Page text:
Lung diseases caused by microbial infections affect hundreds of millions of children and adults throughout the world. In Western populations, the treatment of lung infections is a primary driver of antibiotic resistance. Traditional therapeutic strategies have been based on the premise that the healthy lung is sterile and that infections grow in a pristine environment. As a consequence, rapid advances in our understanding of the composition of the microbiota of the skin and bowel have not yet been matched by studies of the respiratory tree. The recognition that the lungs are as populated with microorganisms as other mucosal surfaces provides the opportunity to reconsider the mechanisms and management of lung infections. Molecular analyses of the lung microbiota are revealing profound adverse responses to widespread antibiotic use, urbanization and globalization. This Opinion article proposes how technologies and concepts flowing from the Human Microbiome Project can transform the diagnosis and treatment of common lung diseases.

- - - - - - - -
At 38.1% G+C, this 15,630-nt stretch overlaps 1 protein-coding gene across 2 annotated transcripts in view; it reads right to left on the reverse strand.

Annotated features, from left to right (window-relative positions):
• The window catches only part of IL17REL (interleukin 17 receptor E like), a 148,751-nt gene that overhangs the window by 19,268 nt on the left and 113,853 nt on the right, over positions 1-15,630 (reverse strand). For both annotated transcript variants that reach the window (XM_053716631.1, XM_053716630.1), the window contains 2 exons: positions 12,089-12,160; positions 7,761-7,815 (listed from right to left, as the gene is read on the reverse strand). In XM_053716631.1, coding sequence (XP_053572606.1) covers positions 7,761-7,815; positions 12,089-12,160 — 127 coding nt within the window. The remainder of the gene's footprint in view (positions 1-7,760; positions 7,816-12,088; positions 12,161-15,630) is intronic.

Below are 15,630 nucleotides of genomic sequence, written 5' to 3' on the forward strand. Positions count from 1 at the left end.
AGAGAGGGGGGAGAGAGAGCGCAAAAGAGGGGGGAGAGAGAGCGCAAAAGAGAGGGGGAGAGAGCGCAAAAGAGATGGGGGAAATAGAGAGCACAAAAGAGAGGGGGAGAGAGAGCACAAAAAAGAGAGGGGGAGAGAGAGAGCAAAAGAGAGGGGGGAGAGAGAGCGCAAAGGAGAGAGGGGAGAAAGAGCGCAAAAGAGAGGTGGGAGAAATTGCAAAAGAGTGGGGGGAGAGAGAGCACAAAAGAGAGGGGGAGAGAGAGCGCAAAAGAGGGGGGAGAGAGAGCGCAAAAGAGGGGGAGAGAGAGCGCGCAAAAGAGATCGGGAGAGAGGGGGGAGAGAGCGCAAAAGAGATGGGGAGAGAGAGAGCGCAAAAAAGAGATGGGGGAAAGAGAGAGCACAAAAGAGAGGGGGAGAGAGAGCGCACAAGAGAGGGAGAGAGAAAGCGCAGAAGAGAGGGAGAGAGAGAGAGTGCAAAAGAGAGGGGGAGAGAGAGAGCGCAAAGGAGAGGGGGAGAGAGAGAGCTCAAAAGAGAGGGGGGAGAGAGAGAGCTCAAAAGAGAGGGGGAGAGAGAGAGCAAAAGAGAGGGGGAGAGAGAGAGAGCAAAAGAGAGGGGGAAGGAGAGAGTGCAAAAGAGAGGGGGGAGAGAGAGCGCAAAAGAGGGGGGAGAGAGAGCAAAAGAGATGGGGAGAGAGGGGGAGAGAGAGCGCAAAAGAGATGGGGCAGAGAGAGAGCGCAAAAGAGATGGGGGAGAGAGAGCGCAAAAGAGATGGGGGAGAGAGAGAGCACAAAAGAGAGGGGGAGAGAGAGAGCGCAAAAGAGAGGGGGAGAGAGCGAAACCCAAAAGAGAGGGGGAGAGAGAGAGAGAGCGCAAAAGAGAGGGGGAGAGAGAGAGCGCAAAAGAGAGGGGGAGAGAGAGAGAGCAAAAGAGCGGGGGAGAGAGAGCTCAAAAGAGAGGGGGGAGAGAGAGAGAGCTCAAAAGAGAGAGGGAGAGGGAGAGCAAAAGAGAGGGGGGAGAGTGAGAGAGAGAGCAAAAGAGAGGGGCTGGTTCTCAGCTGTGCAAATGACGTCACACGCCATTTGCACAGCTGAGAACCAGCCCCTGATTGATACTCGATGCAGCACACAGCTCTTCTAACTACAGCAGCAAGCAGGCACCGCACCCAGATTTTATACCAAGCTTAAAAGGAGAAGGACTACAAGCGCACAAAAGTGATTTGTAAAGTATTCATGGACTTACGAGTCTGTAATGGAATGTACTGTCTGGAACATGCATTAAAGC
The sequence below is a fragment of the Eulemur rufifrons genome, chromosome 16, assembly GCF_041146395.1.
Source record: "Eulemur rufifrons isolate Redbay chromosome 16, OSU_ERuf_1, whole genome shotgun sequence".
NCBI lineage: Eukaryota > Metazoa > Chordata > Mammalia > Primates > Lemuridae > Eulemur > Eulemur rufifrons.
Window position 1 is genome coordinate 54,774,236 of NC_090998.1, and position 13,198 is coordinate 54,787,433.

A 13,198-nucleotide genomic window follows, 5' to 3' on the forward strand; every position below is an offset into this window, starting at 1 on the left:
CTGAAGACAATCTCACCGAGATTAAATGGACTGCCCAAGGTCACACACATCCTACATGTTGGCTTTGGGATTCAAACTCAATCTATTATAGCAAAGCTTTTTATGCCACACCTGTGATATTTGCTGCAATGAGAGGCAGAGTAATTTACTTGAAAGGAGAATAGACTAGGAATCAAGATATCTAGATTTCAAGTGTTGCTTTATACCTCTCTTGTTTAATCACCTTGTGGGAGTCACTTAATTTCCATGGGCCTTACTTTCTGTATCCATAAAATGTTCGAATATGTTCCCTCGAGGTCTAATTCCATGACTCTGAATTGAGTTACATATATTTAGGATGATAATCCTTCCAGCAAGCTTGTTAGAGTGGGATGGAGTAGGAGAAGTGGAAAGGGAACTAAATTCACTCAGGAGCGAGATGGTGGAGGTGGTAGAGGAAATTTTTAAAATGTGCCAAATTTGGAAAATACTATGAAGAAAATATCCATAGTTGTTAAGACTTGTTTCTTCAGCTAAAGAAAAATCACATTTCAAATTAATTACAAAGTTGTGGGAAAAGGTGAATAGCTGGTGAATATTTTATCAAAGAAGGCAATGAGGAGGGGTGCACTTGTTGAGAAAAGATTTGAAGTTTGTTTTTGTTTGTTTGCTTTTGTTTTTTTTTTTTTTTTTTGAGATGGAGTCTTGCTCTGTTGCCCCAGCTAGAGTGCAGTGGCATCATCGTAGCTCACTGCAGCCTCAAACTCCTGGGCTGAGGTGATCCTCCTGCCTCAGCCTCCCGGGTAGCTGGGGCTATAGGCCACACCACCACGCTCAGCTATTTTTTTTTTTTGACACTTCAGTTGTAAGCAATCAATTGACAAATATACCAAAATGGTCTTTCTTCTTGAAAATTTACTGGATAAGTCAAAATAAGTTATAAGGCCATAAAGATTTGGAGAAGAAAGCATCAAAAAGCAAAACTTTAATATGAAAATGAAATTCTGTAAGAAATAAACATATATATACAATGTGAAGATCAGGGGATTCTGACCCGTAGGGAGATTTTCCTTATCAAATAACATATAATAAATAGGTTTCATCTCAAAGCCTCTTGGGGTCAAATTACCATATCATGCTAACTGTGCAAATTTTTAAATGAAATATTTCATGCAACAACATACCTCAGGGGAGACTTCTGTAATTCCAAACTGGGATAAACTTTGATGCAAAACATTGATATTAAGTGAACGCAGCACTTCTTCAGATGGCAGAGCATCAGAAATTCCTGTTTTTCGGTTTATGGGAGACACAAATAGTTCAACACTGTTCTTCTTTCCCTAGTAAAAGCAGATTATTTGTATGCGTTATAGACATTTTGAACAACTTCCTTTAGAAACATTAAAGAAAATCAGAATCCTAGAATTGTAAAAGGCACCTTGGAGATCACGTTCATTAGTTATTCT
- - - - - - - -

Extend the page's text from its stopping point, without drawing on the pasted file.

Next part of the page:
ASJC Scopus subject areas
- Immunology and Microbiology(all)
- Infectious Diseases